Memory/Intelligence My First Memory the Essay

Excerpt from Essay :

A psychologist named Ulric Nessier believes that flashbulb memories are formed because they represent an intersection of historical and personal trajectories, and this makes them events that people want to retell and rehearse again and again. It is through these rehearsals and retellings that inaccuracies manage to creep in, and as they are reinforced through repeated retellings they become just as much a part of the memories as the actual events. That is, retelling the flashbulb memory to others is the same as rehearsing the memory, or reliving it to a certain degree, and when there are inaccurate elements in this reliving they eventually become as firmly entrenched in the memory of the true-life event as the factual memories. This explains why so many people remember seeing both planes hit on 9/11 when this was actually impossible.

Intelligence Test

For this assignment, I completed the test found at http://www.intelligencetest.com/, after searching the term "intelligence test" at askjeeves.com. While many of the questions did seem to be fairly accurate ways of gauging intelligence in certain areas, such as pattern recognition or mathematical abilities, many of the questions seemed to depend on knowledge that would have to be acquired prior to taking the test. While this information was fairly basic for the most part, it was easy to see that someone who simply hadn't been exposed to the facts would be gauged as having a lower intelligence...
...While I feel that I possessed the knowledge that was required in these certain items on the test, this reflects the cultural bias that exists in many intelligence tests, and arguably in all intelligence tests. It also calls into question the definition of intelligence as it is defined in various intelligence tests, including this one.

As far as how it felt to take this test, I actually found it kind of exciting -- especially when I was pretty sure (or positive) that I had the right answer. Many of the items appeared incredibly easy, while others were less so, and the fact that I didn't get a perfect score means that the test obviously had some items that were more difficult than I thought. I was very eager to see my results, and throughout the test I found it difficult to concentrate only on the questions/items as they were presented because I kept wondering what each specific item was supposed to measure and what my answer would say about my intelligence. Ultimately, I don't think any internet-administered test that takes a maximum of fifteen minutes to complete can accurately assess anyone's intelligence, so I do not have a great deal of faith in my score, but the experience was definitely fun and made taking the test worthwhile.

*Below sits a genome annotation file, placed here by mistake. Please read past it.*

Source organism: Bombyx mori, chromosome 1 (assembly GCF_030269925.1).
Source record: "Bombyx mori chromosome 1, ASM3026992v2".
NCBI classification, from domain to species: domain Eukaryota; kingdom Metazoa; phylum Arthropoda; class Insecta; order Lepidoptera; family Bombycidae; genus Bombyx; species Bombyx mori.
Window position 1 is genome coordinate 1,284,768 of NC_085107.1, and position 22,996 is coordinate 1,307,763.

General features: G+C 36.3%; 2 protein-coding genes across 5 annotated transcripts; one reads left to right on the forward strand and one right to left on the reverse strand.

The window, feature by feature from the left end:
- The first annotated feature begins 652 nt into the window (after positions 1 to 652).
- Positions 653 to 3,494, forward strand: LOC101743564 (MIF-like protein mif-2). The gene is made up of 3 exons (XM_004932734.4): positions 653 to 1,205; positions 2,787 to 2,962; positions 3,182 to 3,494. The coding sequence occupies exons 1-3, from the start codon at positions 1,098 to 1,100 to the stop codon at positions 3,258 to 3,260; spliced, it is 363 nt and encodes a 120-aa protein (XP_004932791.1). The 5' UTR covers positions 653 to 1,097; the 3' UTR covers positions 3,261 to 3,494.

Sources Used in Documents:

Intelligence Test

For this assignment, I completed the test found at http://www.intelligencetest.com/, after searching the term "intelligence test" at askjeeves.com. While many of the questions did seem to be fairly accurate ways of gauging intelligence in certain areas, such as pattern recognition or mathematical abilities, many of the questions seemed to depend on knowledge that would have to be acquired prior to taking the test. While this information was fairly basic for the most part, it was easy to see that someone who simply hadn't been exposed to the facts would be gauged as having a lower intelligence than they might actually possess based on this feature of the test. While I feel that I possessed the knowledge that was required in these certain items on the test, this reflects the cultural bias that exists in many intelligence tests, and arguably in all intelligence tests. It also calls into question the definition of intelligence as it is defined in various intelligence tests, including this one.

As far as how it felt to take this test, I actually found it kind of exciting -- especially when I was pretty sure (or positive) that I had the right answer. Many of the items appeared incredibly easy, while others were less so, and the fact that I didn't get a perfect score means that the test obviously had some items that were more difficult than I thought. I was very eager to see my results, and throughout the test I found it difficult to concentrate only on the questions/items as they were presented because I kept wondering what each specific item was supposed to measure and what my answer would say about my intelligence. Ultimately, I don't think any internet-administered test that takes a maximum of fifteen minutes to complete can accurately assess anyone's intelligence, so I do not have a great deal of faith in my score, but the experience was definitely fun and made taking the test worthwhile.

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